The home’s unique dual entry points allow for flexible multi-generational habitation. The primary entrance provides direct access to the master bedroom and main living space, and the second entrance provides access to the kids’ bedrooms, lounge, and bathroom areas. A door can be introduced to provide separation within the plan and provide privacy for the maturing family, if required.

Drawing on knowledge and experience gleaned from previous mass-timber projects, the home was constructed using a prefabricated construction methodology that offered both a highly time- and cost-effective solution and vertical supply chain security. The home is constructed from 66.8m3 of CLT sourced from PEFC-certified, sustainable softwood plantations in Southern New South Wales. During its growth, the CLT sequesters 49.42 tonnes of C02 and, even accounting for the energy used in manufacturing, has a total negative embodied carbon emission of 32.86 tonnes.

The CLT manufactured by XLam Australia is certified as being Red List free, which means it is free from adhesive polyurethane formaldehyde and 100% recyclable at the end of life. The project involved close collaboration with a specialist mass timber engineer and the erection/construction team – a hands-on process that involved ongoing engagement throughout design and delivery. It was understood when the site was purchased that there would need to be a significant commitment to the regeneration of the site’s ecology, extending into Sweetwater Creek.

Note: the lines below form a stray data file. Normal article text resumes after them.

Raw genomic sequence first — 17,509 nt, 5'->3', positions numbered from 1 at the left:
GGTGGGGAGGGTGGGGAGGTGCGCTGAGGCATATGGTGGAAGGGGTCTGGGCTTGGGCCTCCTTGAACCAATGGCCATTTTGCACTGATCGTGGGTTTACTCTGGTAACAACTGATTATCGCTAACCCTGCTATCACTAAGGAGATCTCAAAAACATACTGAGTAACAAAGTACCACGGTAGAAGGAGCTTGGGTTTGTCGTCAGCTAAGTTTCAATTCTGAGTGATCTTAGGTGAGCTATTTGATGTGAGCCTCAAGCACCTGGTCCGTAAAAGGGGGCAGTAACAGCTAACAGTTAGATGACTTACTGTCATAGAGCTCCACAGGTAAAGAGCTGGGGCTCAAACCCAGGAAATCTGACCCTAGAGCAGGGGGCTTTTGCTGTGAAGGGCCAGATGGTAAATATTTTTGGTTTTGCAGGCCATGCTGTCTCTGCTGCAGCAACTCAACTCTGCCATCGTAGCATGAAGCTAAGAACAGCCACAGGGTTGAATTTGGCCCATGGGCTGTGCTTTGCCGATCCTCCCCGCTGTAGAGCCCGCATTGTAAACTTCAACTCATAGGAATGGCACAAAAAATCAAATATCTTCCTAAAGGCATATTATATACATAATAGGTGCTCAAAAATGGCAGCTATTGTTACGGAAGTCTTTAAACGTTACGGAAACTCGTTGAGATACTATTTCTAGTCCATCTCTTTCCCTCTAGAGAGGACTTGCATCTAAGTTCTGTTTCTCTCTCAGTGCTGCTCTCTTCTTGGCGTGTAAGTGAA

As a result of the more recent occupation of the land there is an existing orchard and olive tree grove, which have been retained and enhanced. However, this was accompanied by many non-Indigenous shrubs and weed species, including swathes of bamboo. Sweetwater Creek has a similar history of intervention when the main sewer was installed in 1973, with the ecology suffering considerable destruction. With the support of the Melbourne Water Stream Frontage Management Program, there are now four adjacent properties undertaking management works with aspirations to seek further support from property owners sharing the creek.